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Radiofrequency and microwave ablation for treatment of recurrent gynecologic malignancies
  1. Naixin Zhang1,
  2. Catherine Coffman1,
  3. Ben Wilson2,
  4. Joann Gold1,
  5. Scott Baum3,
  6. Todd Tillmanns2 and
  7. Adam ElNaggar2
  1. 1Obstetrics and Gynecology, The University of Tennessee Health Science Center, Memphis, Tennessee, USA
  2. 2Gynecologic Oncology, West Cancer Center, Memphis, Tennessee, USA
  3. 3Interventional Radiology, West Cancer Center, Memphis, Tennessee, USA
  1. Correspondence to Dr Adam ElNaggar, Gynecologic Oncology, West Cancer Center, Memphis, Tennessee, USA; acelnaggar{at}gmail.com

Abstract

Objective Radiofrequency ablation and microwave ablation are used to vaporize tumors not amenable to surgical resection. We sought to evaluate the safety and efficacy of radiofrequency and microwave ablation for the treatment of isolated lesions in patients with recurrent gynecologic malignancy.

Methods Patients with gynecologic malignancies treated with radiofrequency or microwave ablation at a university-affiliated cancer center from April 2007 to January 2020 were evaluated. Clinical records were reviewed for number of prior chemotherapy regimens, response to ablation, time to progression, and location of progression.

Results Thirty-two patients received ablative therapy for treatment of isolated recurrences. Seventeen (53%) patients had ovarian cancer, seven (22%) had endometrial cancer, and eight (25%) had cervical cancer. Thirteen (41%) patients received radiofrequency ablation and 19 (59%) received microwave ablation. Patients had a median of 2 (range 1–12) prior lines of chemotherapy. Sixteen (50%) patients achieved a partial or complete response with two patients experiencing no progression at time of submission. Six (19%) patients had stable disease and 10 (31%) patients had progression at time of initial follow-up imaging. Median progression-free survival for the cohort was 7.3 months (range 1.4–64.7). No significant improvement in median progression-free survival was seen with the addition of adjuvant systemic therapy to radiofrequency or microwave ablation (6.9 vs 7.7 months; HR 0.7, 95% CI 0.3 to 1.7). Clinical benefit, defined as absence of definitive progression at the site of ablation or new target lesions at 4 months, was seen in 22 (68.8%) patients. No major complications occurred, with two patients reporting pain or weakness at the site of ablation.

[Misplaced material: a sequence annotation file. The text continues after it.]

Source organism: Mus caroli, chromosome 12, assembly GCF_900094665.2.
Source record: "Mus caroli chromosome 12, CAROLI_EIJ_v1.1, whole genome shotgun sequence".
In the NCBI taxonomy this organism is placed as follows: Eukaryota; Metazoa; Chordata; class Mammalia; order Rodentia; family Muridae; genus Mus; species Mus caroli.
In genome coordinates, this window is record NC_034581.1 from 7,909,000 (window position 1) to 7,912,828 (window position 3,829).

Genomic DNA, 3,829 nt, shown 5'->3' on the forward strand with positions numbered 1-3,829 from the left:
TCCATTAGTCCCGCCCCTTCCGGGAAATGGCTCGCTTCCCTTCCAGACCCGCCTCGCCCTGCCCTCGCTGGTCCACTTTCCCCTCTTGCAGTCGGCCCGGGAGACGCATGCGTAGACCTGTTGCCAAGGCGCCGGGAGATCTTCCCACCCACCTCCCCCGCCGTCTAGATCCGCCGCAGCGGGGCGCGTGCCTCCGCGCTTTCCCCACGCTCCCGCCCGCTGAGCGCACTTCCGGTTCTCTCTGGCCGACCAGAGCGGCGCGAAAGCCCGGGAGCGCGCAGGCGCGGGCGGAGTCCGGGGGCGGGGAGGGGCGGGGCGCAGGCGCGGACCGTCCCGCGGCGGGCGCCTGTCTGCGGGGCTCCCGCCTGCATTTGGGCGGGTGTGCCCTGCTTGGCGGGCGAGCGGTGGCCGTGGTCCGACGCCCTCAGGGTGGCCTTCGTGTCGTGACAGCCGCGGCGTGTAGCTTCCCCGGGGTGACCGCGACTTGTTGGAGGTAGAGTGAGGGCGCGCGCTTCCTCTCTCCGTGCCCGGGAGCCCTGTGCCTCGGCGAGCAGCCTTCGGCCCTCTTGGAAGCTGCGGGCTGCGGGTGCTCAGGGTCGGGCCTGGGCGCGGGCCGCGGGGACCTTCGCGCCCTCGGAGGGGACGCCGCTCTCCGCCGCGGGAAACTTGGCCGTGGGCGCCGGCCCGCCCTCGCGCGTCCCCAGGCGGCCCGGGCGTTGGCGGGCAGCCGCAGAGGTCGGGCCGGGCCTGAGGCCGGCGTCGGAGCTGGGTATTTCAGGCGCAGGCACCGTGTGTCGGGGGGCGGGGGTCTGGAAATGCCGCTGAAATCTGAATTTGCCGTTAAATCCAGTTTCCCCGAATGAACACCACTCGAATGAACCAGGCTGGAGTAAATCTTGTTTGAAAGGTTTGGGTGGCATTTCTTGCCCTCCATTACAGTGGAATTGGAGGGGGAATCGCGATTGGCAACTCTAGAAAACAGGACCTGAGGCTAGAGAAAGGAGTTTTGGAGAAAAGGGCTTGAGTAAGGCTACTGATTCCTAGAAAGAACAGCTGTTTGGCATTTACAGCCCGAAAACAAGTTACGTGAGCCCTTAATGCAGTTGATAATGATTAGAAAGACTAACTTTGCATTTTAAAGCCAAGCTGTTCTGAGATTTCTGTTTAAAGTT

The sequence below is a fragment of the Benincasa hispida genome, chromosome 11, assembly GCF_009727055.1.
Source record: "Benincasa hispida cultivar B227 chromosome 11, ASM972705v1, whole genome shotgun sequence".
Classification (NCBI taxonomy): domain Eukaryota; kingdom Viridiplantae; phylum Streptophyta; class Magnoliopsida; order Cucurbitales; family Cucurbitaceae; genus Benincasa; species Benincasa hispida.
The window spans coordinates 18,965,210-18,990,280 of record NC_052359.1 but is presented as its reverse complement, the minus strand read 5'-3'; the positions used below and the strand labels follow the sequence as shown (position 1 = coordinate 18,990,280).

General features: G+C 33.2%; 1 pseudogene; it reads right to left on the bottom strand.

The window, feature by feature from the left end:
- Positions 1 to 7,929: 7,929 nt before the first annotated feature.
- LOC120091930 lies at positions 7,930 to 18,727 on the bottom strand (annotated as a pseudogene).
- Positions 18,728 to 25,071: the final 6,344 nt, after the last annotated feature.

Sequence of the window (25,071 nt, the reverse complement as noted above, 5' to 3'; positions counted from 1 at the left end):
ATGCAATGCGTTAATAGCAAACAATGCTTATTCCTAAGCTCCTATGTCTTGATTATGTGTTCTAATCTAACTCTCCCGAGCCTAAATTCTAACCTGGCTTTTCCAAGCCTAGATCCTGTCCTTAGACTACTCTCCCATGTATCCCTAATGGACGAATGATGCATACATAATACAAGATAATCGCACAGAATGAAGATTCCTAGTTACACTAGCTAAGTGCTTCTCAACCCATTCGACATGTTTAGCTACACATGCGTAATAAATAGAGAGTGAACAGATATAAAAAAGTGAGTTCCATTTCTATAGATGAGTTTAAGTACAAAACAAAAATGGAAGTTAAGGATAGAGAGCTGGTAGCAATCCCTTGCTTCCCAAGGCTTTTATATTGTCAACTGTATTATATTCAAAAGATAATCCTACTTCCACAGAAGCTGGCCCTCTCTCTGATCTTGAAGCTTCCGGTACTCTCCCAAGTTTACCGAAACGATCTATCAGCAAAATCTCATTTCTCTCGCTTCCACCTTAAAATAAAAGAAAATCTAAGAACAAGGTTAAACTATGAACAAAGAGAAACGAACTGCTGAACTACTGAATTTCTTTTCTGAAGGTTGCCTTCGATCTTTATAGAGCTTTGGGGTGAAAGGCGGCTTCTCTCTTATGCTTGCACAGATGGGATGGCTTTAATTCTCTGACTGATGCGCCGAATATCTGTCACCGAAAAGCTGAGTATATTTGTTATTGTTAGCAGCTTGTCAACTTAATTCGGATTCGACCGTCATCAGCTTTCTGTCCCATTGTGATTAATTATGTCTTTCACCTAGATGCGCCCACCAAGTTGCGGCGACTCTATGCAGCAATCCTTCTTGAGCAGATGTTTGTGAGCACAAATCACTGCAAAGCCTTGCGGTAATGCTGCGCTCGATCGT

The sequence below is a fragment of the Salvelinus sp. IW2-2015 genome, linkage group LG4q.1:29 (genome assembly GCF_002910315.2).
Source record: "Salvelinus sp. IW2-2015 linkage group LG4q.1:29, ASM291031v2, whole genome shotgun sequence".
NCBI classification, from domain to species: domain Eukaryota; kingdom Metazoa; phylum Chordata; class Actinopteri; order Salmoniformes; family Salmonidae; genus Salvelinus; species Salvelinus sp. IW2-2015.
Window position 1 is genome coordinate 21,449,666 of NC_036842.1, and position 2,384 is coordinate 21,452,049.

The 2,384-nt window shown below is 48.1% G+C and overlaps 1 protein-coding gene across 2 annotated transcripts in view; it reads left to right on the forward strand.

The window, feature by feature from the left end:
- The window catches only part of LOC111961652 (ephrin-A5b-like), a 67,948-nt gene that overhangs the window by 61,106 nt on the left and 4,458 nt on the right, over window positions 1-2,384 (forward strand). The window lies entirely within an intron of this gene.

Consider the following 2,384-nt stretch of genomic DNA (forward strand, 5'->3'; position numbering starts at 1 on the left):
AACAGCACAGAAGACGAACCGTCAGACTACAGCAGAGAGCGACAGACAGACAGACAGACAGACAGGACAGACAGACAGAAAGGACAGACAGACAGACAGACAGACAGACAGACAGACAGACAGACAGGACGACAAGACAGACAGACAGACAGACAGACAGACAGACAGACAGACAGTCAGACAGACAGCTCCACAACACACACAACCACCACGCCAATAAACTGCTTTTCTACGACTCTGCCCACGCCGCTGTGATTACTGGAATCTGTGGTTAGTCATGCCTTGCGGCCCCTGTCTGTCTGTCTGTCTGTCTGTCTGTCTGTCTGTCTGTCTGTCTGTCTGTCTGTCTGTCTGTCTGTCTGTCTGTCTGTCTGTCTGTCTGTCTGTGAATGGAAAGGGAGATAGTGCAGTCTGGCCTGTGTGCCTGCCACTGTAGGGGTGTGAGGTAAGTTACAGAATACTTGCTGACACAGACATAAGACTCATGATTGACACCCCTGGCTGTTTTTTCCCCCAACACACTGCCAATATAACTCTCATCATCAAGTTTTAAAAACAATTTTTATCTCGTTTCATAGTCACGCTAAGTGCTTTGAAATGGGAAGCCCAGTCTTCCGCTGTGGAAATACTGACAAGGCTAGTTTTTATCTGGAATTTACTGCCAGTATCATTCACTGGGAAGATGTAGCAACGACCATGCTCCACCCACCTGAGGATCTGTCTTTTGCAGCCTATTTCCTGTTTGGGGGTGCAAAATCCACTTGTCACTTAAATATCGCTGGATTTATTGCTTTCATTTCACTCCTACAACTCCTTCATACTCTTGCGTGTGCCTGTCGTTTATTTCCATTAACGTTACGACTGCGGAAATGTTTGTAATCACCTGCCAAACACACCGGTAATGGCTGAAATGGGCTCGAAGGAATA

Conclusion Radiofrequency and microwave ablation demonstrated that 68.8% (n=22) of patients experienced clinical benefit at 4 months. Ablative therapy may be considered for the treatment of isolated lesions in patients with recurrent gynecologic malignancies.

  • Radiology, Interventional
  • Neoplasm Recurrence, Local
  • Carcinoma
  • Radiotherapy, Image-Guided

Data availability statement

Data are available upon reasonable request.

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Data availability statement

Data are available upon reasonable request.

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Footnotes

  • Contributors All authors have provided substantial contributions and are in agreement with all aspects of the final manuscript. NZ: Data curation, formal analysis, writing – review and editing. CC: Data curation, writing – original draft. BW: writing – review and editing. JG: Data curation, writing – review and editing. SB: Software, methodology, visualization. TT: Conceptualization, methodology, supervision, writing – original draft/review and editing. AE: Guarantor, conceptualization, methodology, supervision, writing – original draft/review and editing.

  • Funding The authors have not declared a specific grant for this research from any funding agency in the public, commercial or not-for-profit sectors.

  • Competing interests AE reports non-financial support from Caris Life Sciences, AstraZeneca, and Tesaro/GSK, as well as consulting fees from AstraZeneca, AbbVie, Merck, Leap Therapeutics, and Clovis Oncology during the conduct of the study. TT receives personal fees from AstraZeneca and Johnson and Johnson. No disclosures from other authors. All fees are outside of submitted work.

  • Provenance and peer review Not commissioned; externally peer reviewed.